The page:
She had married Arthur Reiger, with whom she had been at high school and the University of Melbourne, in 1969 in an inter-church ceremony, and they soon became active in the ecumenical movement that followed the second Vatican council. Reiger's academic career was subsumed to some extent by marriage and motherhood. Her first daughter was born in late 1970, just as she was working on her MA thesis. She went on to have her first son in 1973, and, post-PhD, another son and daughter. By 1972-1973 she was working in the new field of Youth Studies, editing a bibliography, and from 1975, teaching Sociology at the then Preston, later Phillip Institute of Technology ('PIT', now part of the RMIT University). Until taking up a lectureship at La Trobe University in 1989, Reiger was engaged in developing health sociology for nursing students as their education moved into the tertiary sector from hospitals and working with other students preparing for professional careers. She found it a stimulating intellectual time, especially being located in a School of Social Work in which political debates were lively, and working with a highly productive group of colleagues.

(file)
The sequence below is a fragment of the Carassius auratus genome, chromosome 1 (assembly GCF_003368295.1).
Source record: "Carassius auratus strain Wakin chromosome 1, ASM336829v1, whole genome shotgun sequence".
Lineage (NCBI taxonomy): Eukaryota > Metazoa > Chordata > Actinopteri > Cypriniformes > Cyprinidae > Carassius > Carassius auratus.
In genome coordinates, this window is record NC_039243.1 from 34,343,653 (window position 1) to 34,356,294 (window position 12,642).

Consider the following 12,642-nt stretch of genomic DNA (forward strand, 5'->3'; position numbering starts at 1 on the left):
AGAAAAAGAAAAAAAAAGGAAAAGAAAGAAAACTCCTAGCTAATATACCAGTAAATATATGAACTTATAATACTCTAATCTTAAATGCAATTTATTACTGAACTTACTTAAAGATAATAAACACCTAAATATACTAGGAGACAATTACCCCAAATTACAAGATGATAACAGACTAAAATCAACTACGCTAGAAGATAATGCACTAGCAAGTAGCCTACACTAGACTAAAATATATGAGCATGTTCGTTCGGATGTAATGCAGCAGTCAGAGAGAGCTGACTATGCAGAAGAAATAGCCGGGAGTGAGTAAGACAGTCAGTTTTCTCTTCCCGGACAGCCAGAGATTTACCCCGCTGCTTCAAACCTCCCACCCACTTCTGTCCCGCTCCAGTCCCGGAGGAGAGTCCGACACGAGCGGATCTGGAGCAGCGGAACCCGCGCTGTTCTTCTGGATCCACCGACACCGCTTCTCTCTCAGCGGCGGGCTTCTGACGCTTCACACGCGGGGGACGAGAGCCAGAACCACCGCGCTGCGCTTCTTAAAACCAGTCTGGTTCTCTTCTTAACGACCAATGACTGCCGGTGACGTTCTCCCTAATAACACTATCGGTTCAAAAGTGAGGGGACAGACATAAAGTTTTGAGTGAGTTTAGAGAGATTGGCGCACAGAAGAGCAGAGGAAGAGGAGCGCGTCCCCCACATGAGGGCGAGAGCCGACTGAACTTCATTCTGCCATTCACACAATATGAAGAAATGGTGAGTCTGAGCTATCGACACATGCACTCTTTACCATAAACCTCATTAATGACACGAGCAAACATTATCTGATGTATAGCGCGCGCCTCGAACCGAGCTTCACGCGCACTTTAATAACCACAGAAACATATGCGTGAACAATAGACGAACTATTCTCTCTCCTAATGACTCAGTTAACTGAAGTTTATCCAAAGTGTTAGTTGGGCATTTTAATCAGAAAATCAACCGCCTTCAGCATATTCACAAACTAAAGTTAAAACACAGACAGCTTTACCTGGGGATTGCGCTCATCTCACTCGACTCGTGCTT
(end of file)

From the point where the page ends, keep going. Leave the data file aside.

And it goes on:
Teaching at PIT and research for a joint history and sociology doctorate at La Trobe in these years shaped Reiger's core intellectual interests in critical social theory and in feminism in particular. She was awarded her PhD from La Trobe University in 1983 for her thesis The disenchantment of the home: the rationalization of domestic life in Victoria 1880-1940. Subsequently published by Oxford University Press in 1985, it made a significant contribution to the emerging fields of social history and critical analysis of the impact of the new middle class of the twentieth century, especially on the lives and work of women in the household. Reiger's oral history expertise lead to several other publications and her interest in maternity care became central to her sociological research and political roles.